John Warner on using music to advocate for our planet

John Warner
Tuesday, January 25, 2022

The Orchestra for the Earth founder discusses the emotional power of music in the battle against climate change.

© Orchestra for the Earth
© Orchestra for the Earth

Music has a long and successful history as a catalyst for social change. Live Aid is one of the most famous examples among many, but when I founded Orchestra for the Earth (OFE) in 2018, there were few classical music events and initiatives focussing on the climate crisis. This seemed to me a massive missed opportunity. Music inspires and unleashes the most extraordinary emotions in us, making us cry, laugh, and dance - even against our will. Few things in society wield that power and it is no wonder that it has, at certain points in time, been treated with suspicion and even fear. The toolbox of the climate movement is well stocked with powerful facts, images, and reasoning: why not add music to that, the one tool we possess with the ability to access the deepest recesses of the human heart and mind?

My aim in founding OFE was just that: to use music to share our love of the natural world and inspire others to value and protect it. The usual channels through which we learn about climate issues - documentaries, newspaper articles, podcasts - we experience alone. The result can feel utterly overwhelming, isolating, and paralysing - a feeling compounded by recent lockdowns. Concerts, on the other hand, are the opposite. They are shared spaces, chances to connect with other people, to socialise, to share ideas, to feel part of a community. We need such occasions now more than ever, not just for our own happiness but to allow us to see that we are not alone in worrying about the planet or in our efforts to protect it.

The core of OFE’s work is an annual concert tour of the Alps following in the footsteps of one of my favourite composers, Mahler, who spent every summer up in the mountains soaking up inspiration. The little huts where he shut himself away to put pen to paper still stand, surrounded by the same stunning mountains, lakes, and valleys he and many others treasured. Without these places, most of the music we know and love simply would not exist. Music has helped us build close relationships with the communities we encounter on our tour and our concerts have proved important stimuli for building cross-community support for environmental projects. On the shores of a lake just outside of Salzburg, where Mahler wrote the ‘Resurrection’ Symphony, we have worked with local landowners to establish a new nature reserve. We also run an annual children’s event in northern Italy (where he wrote The Song of the Earth), bringing together outdoor activities and music, inspiring the next generation to be custodians of these two critical aspects of their heritage.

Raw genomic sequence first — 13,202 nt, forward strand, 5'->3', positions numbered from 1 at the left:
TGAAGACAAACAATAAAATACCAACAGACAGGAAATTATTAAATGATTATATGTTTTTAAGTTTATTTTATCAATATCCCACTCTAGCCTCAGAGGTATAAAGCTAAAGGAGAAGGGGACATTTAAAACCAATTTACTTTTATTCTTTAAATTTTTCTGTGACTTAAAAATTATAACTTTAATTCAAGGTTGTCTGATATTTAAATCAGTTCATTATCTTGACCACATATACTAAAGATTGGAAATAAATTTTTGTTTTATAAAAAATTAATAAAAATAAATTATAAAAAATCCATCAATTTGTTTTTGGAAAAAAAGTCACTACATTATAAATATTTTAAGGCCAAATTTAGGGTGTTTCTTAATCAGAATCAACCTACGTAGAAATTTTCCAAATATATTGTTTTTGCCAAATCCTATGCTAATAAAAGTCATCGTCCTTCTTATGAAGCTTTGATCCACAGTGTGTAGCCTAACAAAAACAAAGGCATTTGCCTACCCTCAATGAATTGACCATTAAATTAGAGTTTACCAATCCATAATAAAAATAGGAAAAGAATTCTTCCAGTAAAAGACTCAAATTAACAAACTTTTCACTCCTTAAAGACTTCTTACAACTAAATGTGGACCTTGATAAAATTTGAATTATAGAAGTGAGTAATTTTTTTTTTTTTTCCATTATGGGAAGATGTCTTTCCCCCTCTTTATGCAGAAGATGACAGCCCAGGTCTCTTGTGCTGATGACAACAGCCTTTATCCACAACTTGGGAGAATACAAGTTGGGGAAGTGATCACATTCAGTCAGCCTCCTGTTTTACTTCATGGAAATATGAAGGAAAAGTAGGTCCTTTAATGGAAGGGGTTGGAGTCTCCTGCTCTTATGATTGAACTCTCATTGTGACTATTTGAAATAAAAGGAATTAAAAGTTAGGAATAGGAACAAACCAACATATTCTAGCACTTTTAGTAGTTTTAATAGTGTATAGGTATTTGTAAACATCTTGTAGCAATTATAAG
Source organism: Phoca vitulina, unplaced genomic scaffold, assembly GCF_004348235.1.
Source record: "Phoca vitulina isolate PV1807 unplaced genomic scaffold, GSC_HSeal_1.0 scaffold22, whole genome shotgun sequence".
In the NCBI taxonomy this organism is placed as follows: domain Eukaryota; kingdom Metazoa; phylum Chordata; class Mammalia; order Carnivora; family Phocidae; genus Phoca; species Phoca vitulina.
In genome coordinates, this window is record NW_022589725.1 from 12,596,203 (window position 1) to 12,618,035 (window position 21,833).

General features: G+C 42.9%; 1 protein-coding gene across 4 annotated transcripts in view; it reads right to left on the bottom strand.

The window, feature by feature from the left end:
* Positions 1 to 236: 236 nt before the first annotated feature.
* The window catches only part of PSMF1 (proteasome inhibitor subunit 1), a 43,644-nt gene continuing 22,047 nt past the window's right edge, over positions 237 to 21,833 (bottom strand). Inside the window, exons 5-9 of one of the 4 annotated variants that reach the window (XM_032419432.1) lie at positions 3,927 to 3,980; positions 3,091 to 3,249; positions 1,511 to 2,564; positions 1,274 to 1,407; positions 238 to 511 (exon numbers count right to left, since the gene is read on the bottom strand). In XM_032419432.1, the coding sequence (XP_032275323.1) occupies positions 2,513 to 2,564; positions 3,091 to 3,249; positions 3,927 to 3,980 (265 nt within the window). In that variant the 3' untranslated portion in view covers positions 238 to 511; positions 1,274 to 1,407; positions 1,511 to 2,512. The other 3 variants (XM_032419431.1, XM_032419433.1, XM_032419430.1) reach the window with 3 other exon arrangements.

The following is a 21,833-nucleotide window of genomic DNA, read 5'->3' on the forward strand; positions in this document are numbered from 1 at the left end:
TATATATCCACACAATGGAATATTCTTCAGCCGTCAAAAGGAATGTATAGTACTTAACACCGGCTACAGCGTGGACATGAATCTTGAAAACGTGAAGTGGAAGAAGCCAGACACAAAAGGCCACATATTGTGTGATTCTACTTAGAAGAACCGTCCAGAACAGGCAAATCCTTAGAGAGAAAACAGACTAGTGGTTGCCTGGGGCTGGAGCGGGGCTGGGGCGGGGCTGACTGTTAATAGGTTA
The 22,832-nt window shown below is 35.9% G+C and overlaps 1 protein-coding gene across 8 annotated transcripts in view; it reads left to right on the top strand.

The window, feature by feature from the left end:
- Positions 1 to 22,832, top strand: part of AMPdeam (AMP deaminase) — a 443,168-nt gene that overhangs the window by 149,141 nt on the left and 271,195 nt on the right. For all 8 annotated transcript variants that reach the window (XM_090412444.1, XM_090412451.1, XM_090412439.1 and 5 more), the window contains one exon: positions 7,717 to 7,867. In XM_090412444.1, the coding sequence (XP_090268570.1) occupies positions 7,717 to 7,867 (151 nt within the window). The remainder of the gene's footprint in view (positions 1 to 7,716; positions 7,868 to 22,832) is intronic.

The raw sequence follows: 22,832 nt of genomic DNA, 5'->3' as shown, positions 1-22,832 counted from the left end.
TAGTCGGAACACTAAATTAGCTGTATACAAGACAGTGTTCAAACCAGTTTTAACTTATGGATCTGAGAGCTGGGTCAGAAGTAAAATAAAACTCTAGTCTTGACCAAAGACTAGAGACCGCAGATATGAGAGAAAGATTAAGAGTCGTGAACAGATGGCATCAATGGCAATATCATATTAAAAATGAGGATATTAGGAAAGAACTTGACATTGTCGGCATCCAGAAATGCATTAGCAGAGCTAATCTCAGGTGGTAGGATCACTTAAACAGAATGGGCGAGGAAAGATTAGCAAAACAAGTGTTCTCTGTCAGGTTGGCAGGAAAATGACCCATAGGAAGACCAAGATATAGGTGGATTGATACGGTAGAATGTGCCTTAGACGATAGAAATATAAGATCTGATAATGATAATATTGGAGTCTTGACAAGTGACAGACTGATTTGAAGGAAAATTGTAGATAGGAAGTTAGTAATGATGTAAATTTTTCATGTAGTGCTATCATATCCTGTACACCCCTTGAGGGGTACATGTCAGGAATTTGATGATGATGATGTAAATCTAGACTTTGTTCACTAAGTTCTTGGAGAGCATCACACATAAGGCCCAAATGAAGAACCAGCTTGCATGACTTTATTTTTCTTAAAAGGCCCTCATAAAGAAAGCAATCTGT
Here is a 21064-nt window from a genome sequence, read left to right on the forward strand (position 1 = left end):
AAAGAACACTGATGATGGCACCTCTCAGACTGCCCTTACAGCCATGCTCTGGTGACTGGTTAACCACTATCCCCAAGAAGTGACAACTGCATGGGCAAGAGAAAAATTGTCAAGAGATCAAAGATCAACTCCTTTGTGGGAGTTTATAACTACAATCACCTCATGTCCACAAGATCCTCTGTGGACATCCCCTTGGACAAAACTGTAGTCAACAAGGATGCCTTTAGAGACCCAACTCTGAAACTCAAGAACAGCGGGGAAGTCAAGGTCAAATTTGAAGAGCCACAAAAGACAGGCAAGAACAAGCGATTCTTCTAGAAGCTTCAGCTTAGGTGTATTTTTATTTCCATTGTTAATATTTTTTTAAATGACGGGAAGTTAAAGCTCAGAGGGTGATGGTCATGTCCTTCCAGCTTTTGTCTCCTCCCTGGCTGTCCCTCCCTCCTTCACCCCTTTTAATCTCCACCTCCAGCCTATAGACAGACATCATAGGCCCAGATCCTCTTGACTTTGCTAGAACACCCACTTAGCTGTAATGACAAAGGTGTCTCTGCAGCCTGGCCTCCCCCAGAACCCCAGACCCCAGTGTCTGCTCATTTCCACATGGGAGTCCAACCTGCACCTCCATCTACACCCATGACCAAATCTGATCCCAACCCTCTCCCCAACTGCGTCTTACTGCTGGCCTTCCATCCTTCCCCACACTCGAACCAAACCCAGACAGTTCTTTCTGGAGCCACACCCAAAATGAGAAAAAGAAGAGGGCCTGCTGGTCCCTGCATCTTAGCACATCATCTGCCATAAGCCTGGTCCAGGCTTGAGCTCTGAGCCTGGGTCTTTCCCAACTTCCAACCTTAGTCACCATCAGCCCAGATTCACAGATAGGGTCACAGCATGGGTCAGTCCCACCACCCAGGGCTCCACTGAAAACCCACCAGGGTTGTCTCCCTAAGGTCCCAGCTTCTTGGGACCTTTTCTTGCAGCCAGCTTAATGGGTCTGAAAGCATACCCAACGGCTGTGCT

Given our mission, an international tour may seem an odd centrepiece: touring is usually one of the most carbon-intensive activities in the music world. For us, it has been a chance to carve out a vision of how it can be done sustainably. We travel entirely by land, something we believe improves what we do as well as reducing the carbon footprint substantially. It’s far less tiring than flying and allows us to reach venues away from the ’airport circuit’ of major cities, most of which have perfectly good orchestras of their own. Instead, we visit smaller towns and villages where international musicians rarely pass through, and where we can get much closer to nature, too.

In the UK, we’ve experimented with a number of new concert formats, integrating our environmental message with the music we have to offer. We often collaborate with scientists, charities, and other artists to create integrated events that bring these things together in a meaningful way. One of the most striking is our annual Earth Hour concert, which we perform entirely by candlelight, creating an almost vigil-like occasion. This has proved a very effective fundraiser for WWF, but more important is the impression left on the audience: one of shared responsibility and the need for action. In the studio we’ve recorded music for campaigns such as HRH Prince Charles’s Terra Carta and the World Land Trust, the latter raising over £1m.

Reaching young audiences has been especially important. It’s these younger generations that often need the most convincing that classical music is interesting or relevant to them, so putting it in the context of climate change, an issue they care about more than anything else is an effective way of shifting opinions. The nature angle is a great reason to take these events into new and engaging spaces, such as the Eden Project’s giant Mediterranean Biome, where OFE and our young audience were surrounded by a dizzying array of plants and with birds singing overhead.

We are still in our early days, and I am excited for the projects to come. In the grand scheme of things, we are a small organisation fighting a big problem, but I believe our contribution is both effective and vital. I also feel no ownership over our mission and methods: I would be thrilled to see other orchestras doing the same. The chance to communicate and engage with audiences about climate change in a neutral forum like a concert, bonding over a shared love of music rather than fighting over politics, is a valuable one - a route to consensus. The cool rationalism of climate science is utterly essential, but we need to think emotionally as well, and that is what culture is for. It has been said that politics is downstream of culture, and I firmly believe that it is in the cultural sphere, not the political, that the struggle for a habitable planet will be won or lost.

You can find out more about Orchestra for the Earth here.